All too often in many companies, performance reviews are treated as an annual event. But in order to truly be useful, evaluating employees and providing feedback should really be a continuous function in every organization - all the time. It's not enough to tell someone retrospectively once a year how he or she fared over the course of twelve months, nor does doing so fully capture an accurate picture of that individual's value to the business, or lack thereof.
Every employer has daily opportunities to provide employees with information about their performance that is accurate, constructive and actionable. On the positive side, this does not mean that a pat on the back is necessary every two seconds. In fact, it reminds me of my first boss who told me that I should assume I was doing fine as long as I didn't hear from her. I think her exact words were, "No news is good news." That was her way to give me the information I needed without having to interrupt me from my work to say that I was doing a good job. For me, it was very effective because I knew she was pleased, until she wasn't, in which case she told me on the spot. But what made it all work was that my annual review became a review of the conversations we'd had as well as a forum to plan out a strategy for the weeks and months to come.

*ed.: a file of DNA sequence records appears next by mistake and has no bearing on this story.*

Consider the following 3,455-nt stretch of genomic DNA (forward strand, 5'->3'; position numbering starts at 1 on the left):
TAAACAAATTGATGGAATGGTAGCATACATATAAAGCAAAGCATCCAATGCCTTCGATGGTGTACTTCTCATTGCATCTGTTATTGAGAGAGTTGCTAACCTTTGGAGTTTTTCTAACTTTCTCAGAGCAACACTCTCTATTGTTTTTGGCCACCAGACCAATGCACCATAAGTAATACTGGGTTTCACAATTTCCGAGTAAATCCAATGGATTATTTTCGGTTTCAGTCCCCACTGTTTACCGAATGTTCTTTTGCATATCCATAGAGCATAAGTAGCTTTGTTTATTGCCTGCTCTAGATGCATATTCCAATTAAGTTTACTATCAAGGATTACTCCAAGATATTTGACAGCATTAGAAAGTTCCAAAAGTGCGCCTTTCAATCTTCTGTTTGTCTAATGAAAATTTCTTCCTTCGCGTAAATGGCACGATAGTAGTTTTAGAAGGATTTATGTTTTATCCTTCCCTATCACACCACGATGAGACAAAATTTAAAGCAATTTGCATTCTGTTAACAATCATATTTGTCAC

So no matter how one manager chooses to evaluate his or her employees, what's important is that the employees are crystal clear about where they stand and how they are doing, for better and worse. It is far better an alternative than sitting someone down after the fact with a laundry list of "strengths and weaknesses" to let him/her know how he/she did, only after it's too late for him/her to do anything about it. For an organization trying to reach its goals, delaying feedback delays the possibility of improving results, which in theory and practice makes no sense.
There will always be performance-related matters to discuss when something needs to be corrected, improved, recognized and congratulated. It is a healthy balance of formal and informal feedback which creates the kind of continuity that strengthens employee performance to in turn improve organizational performance. A good rule of thumb is to conduct formal reviews every six-to-twelve months, provide semi-formal feedback quarterly and offer informal performance discussions continuously on an ongoing basis.
Meanwhile, there are a few things you can do to help ensure that your conversations around performance are as constructive, productive and organizationally relevant as possible.
-- If you are providing written feedback, give the employee a chance to read and digest it privately beforehand. Encourage him/her to make notes and jot down any thoughts that he/she would like to discuss with you at the time of the review.
-- At the time of the conversation, ask the employee if he/she has any questions about the evaluation before delving into the verbal delivery. Many times if they do, it opens up a perfect segue for you to discuss issues in the form of a dialogue rather than overwhelming them with a monologue.
-- Share your observations of their overall strengths and weaknesses and provide examples.
-- Make sure the evaluation spans the whole review period, not just what is in recent memory.
-- Remain objective. Never become emotional and never, ever argue with the reviewee.
-- Get feedback from the reviewee and set future goals and objectives together.
-- Agree on measurement markers and an appropriate timeline before ending the conversation.
-- Add a section to employee reviews that evaluates how well they have taken the feedback they have received and incorporated it into their performance.